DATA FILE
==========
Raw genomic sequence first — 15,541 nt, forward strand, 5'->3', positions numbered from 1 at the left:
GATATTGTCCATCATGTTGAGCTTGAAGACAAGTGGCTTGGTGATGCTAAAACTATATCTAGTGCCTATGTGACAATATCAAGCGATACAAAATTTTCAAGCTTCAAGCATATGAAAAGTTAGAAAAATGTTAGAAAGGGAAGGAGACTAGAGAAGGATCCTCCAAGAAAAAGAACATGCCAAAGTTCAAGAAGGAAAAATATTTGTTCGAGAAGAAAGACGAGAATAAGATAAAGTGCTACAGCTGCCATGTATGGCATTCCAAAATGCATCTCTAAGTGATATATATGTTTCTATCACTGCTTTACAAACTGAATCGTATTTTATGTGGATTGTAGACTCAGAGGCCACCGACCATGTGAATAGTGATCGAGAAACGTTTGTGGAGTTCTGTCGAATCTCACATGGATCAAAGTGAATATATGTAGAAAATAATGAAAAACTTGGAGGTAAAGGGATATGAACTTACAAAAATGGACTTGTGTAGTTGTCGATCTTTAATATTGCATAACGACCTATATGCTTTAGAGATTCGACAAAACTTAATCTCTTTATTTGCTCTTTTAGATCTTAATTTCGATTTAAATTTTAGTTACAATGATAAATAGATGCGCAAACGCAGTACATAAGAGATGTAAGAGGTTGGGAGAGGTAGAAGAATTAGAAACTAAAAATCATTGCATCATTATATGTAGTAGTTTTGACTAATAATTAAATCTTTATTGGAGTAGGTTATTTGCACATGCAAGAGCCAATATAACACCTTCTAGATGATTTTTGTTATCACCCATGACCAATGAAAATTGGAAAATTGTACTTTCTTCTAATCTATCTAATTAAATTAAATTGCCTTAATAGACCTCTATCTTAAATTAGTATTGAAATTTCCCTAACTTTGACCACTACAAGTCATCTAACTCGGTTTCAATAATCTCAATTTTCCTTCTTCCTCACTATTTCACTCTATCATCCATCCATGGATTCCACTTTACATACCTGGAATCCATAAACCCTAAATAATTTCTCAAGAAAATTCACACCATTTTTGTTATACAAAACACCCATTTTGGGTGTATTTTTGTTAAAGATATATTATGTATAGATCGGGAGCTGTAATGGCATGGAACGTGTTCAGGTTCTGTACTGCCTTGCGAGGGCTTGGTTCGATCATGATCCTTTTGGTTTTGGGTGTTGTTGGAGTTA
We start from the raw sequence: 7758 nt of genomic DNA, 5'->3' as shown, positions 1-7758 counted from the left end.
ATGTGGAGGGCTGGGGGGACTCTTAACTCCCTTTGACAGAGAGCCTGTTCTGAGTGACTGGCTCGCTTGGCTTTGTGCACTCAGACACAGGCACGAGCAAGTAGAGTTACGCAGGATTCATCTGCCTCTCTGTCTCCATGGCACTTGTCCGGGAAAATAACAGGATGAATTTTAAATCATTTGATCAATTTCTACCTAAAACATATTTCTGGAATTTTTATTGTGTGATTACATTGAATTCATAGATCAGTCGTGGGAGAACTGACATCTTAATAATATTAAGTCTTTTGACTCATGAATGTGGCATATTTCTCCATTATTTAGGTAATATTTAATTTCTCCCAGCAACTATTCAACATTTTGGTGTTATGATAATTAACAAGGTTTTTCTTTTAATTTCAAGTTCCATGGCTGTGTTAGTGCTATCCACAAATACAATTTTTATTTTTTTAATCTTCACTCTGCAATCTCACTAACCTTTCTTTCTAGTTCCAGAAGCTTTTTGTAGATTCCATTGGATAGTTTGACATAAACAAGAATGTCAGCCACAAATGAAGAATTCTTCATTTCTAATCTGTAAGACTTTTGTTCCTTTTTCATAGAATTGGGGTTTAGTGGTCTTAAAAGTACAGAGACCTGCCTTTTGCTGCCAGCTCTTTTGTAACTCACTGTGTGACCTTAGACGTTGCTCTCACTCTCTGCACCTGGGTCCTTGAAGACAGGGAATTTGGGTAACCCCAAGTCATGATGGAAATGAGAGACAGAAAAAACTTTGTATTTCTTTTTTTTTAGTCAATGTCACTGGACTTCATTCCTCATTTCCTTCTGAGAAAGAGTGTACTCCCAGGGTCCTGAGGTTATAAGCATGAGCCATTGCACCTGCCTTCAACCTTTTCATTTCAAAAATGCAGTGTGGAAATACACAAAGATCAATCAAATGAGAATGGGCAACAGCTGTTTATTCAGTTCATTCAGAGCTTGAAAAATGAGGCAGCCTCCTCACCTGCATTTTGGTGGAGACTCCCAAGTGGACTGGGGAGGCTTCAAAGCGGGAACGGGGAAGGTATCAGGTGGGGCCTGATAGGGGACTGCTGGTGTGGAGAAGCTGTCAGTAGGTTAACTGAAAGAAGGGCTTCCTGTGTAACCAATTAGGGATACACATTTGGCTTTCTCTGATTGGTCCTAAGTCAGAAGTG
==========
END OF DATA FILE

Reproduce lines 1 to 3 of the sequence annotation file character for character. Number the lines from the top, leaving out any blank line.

Raw genomic sequence first — 15,541 nt, forward strand, 5'->3', positions numbered from 1 at the left:
GATATTGTCCATCATGTTGAGCTTGAAGACAAGTGGCTTGGTGATGCTAAAACTATATCTAGTGCCTATGTGACAATATCAAGCGATACAAAATTTTCAAGCTTCAAGCATATGAAAAGTTAGAAAAATGTTAGAAAGGGAAGGAGACTAGAGAAGGATCCTCCAAGAAAAAGAACATGCCAAAGTTCAAGAAGGAAAAATATTTGTTCGAGAAGAAAGACGAGAATAAGATAAAGTGCTACAGCTGCCATGTATGGCATTCCAAAATGCATCTCTAAGTGATATATATGTTTCTATCACTGCTTTACAAACTGAATCGTATTTTATGTGGATTGTAGACTCAGAGGCCACCGACCATGTGAATAGTGATCGAGAAACGTTTGTGGAGTTCTGTCGAATCTCACATGGATCAAAGTGAATATATGTAGAAAATAATGAAAAACTTGGAGGTAAAGGGATATGAACTTACAAAAATGGACTTGTGTAGTTGTCGATCTTTAATATTGCATAACGACCTATATGCTTTAGAGATTCGACAAAACTTAATCTCTTTATTTGCTCTTTTAGATCTTAATTTCGATTTAAATTTTAGTTACAATGATAAATAGATGCGCAAACGCAGTACATAAGAGATGTAAGAGGTTGGGAGAGGTAGAAGAATTAGAAACTAAAAATCATTGCATCATTATATGTAGTAGTTTTGACTAATAATTAAATCTTTATTGGAGTAGGTTATTTGCACATGCAAGAGCCAATATAACACCTTCTAGATGATTTTTGTTATCACCCATGACCAATGAAAATTGGAAAATTGTACTTTCTTCTAATCTATCTAATTAAATTAAATTGCCTTAATAGACCTCTATCTTAAATTAGTATTGAAATTTCCCTAACTTTGACCACTACAAGTCATCTAACTCGGTTTCAATAATCTCAATTTTCCTTCTTCCTCACTATTTCACTCTATCATCCATCCATGGATTCCACTTTACATACCTGGAATCCATAAACCCTAAATAATTTCTCAAGAAAATTCACACCATTTTTGTTATACAAAACACCCATTTTGGGTGTATTTTTGTTAAAGATATATTATGTATAGATCGGGAGCTGTAATGGCATGGAACGTGTTCAGGTTCTGTACTGCCTTGCGAGGGCTTGGTTCGATCATGATCCTTTTGGTTTTGGGTGTTGTTGGAGTTA
We start from the raw sequence: 7758 nt of genomic DNA, 5'->3' as shown, positions 1-7758 counted from the left end.